A Hairy Oddity: Our Review of ‘Another Wolfcop’

Posted in Movies, Theatrical by - December 01, 2017
A Hairy Oddity: Our Review of ‘Another Wolfcop’

When you’re living in the basement, and wallowing in your own filth even the slightest rise out of the gutter is kind of a monumental thing.

It’s rare, but sequels can actually be better than their original counterparts, it happens.  Believe it or not as Another Wolfcop actually joins the rarified air of films like Empire Strikes Back & The Godfather Part II in being a sequel that surpasses its original based on the sheer brilliance of the fact that it actually leans into its gonzo nature and stops trying to make a remote lick of sense thanks to the fact that most of the characters in the film are already established and it just gets to focus on some fun, over the top ridiculous set pieces rather than trying to craft a meaningful narrative.

It’s just another day in Woodhaven until an eccentric businessman appears in town with the intention of opening a new brewery and bringing a hockey team to town to lull the townsfolk into his nefariously evil plans for world domination.  There’s just one problem, he didn’t account for the highly motivated local law enforcement and a Wolfcop looking to bring him down, leaving as much chaos in his wake as he possibly can.

Let’s just get something perfectly clear; Another Wolfcop is hardly a ‘good’ film by any traditional standards…but that being said if you’re coming into a Wolfcop picture looking for character development and story arc, then you really are in the wrong fucking place.  However this time out, writer/director Lowell Dean really got to play to the strengths of the material by just laying out a gonzo narrative that truly doesn’t give that much of a fuck as long as there is some blood, guts, nudity and a few laughs along the way.

Writer/Director Lowell Dean brings us back to this world not having to focus on anything other than just another adventure in the world of Wolfcop and honestly that’s kind of why this movie actually works.  It’s flat out action, gore and trashy jokes for a lean and mean 73 minutes and quite frankly, there isn’t a damn thing with wrong with that.  He feels a lot freer this time out to simply focus on the set pieces and the visual gags to make an experience that actually feels a lot more confident in what it wants to do.  This universe actually got simpler if you can believe that and because of that, it got better.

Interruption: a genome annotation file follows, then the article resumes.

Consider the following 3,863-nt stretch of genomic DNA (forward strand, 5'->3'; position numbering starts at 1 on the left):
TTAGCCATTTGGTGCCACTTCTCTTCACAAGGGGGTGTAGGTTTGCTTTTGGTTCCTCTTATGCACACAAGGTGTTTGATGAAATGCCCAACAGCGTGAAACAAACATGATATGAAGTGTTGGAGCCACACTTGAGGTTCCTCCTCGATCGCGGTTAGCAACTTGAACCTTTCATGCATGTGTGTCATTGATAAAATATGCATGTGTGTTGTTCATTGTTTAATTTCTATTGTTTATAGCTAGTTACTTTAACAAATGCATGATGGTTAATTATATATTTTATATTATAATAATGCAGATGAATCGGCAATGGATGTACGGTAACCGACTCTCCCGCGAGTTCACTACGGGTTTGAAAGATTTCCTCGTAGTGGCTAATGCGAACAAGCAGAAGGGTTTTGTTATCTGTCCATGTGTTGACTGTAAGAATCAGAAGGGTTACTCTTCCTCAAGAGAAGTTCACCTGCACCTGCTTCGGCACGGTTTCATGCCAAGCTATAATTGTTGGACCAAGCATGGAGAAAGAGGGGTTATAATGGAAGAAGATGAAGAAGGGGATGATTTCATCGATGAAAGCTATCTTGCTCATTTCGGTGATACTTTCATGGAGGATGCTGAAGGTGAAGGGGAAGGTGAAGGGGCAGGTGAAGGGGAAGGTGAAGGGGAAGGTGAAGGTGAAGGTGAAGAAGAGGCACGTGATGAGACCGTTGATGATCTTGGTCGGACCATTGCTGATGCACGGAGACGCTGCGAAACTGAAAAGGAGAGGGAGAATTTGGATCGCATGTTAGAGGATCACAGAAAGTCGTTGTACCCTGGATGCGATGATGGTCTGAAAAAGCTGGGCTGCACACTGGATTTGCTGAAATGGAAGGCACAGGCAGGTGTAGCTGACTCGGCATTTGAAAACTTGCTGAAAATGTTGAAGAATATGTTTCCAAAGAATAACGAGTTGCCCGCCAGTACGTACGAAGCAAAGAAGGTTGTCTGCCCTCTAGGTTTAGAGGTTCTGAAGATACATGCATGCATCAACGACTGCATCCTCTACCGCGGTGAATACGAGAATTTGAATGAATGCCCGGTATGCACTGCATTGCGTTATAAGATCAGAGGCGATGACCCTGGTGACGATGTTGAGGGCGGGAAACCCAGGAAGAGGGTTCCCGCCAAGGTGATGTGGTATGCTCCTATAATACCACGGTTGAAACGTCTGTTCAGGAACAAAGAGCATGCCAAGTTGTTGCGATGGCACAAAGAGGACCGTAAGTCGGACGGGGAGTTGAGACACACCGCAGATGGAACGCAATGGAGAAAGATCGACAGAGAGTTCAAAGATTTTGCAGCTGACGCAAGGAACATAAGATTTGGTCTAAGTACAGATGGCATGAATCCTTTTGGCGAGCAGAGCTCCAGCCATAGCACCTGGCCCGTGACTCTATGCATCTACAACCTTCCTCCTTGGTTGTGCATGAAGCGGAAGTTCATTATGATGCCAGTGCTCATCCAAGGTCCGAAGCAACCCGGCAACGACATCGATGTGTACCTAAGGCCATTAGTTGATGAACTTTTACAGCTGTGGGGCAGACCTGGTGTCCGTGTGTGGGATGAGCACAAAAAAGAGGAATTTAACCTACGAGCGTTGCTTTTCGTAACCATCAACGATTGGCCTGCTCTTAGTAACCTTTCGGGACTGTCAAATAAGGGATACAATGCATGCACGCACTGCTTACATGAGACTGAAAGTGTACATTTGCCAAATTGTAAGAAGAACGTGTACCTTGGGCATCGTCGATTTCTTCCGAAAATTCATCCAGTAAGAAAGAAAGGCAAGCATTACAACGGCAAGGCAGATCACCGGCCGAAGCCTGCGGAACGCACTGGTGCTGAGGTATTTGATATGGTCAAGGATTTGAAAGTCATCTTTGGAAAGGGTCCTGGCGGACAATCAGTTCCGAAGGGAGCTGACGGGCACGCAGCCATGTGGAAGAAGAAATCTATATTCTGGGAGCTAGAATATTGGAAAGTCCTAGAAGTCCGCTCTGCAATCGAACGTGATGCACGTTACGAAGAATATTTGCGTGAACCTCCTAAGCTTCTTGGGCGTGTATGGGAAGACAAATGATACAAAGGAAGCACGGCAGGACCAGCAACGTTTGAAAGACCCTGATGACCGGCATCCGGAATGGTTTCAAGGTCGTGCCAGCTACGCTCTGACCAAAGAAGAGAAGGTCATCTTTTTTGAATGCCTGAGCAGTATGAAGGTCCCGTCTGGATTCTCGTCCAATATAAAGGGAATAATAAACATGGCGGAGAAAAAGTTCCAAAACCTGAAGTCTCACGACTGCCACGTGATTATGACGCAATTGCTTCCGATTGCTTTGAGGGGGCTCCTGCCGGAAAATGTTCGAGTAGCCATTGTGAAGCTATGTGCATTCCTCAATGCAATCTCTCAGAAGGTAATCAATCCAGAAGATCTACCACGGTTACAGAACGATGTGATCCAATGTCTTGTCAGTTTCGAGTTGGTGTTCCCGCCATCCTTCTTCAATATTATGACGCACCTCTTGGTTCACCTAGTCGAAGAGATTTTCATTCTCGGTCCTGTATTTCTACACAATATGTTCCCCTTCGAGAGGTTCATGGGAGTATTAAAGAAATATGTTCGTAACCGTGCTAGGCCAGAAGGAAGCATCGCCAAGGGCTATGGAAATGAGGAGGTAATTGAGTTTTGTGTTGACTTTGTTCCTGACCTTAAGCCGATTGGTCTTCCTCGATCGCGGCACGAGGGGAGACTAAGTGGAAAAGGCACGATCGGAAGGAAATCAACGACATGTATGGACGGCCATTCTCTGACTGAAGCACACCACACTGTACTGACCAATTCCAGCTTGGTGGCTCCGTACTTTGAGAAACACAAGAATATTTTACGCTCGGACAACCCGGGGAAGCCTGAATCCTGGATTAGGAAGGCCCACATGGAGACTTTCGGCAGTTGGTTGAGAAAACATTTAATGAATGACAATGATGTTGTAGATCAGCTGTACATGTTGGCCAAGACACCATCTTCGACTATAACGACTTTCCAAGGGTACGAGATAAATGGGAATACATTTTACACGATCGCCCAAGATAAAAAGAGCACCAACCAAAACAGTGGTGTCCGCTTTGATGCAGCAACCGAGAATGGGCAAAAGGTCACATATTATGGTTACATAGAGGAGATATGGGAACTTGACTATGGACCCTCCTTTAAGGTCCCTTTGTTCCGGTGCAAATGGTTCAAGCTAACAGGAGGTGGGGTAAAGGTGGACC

Leo Fafard isn’t much of an actor but he leans into the over the top nature of the character with reasonable aplomb.  He doesn’t have to emote or anything this time out, just act like an animal and make sure it at least looks like he’s having a hell of a lot of fun while doing it.  The entire ensemble swings back around for the gags and it plays out in a very quick and easy fashion as Yannick Bisson has some fun as our bad guy and for some reason Lawrence Gowan tries to channel William Finley from Phantom of the Paradise while Kevin Smith vamps in the background as the corrupt mayor of the town.

None of this has any business actually working, but it’s hodge podge kind of not giving a fuck, laissez faire nature is why Another Wolfcop kind of actually works.  The filmmakers didn’t put a whole lot of logic into this project, they just wanted to have some laughs and share that with some like minded audiences, and there really isn’t a damn thing wrong with any of that.

This post was written by

David Voigt, has been a lover of cinema all his life and an actual underpaid critic for a solid 5 years covering everything that the city of Toronto has to offer. He was a content manager in video distribution industry before that and his love of all things cinema goes back to his first moments in awe looking up at the big screen. His 12 years of experience on the home entertainment side of the business have provided him with a unique view on what is worth spending your hard earned entertainment dollars on. Combine that with his unquestioned love of film, David should be your only stop to find out about the best in film, not only in Toronto, but worldwide.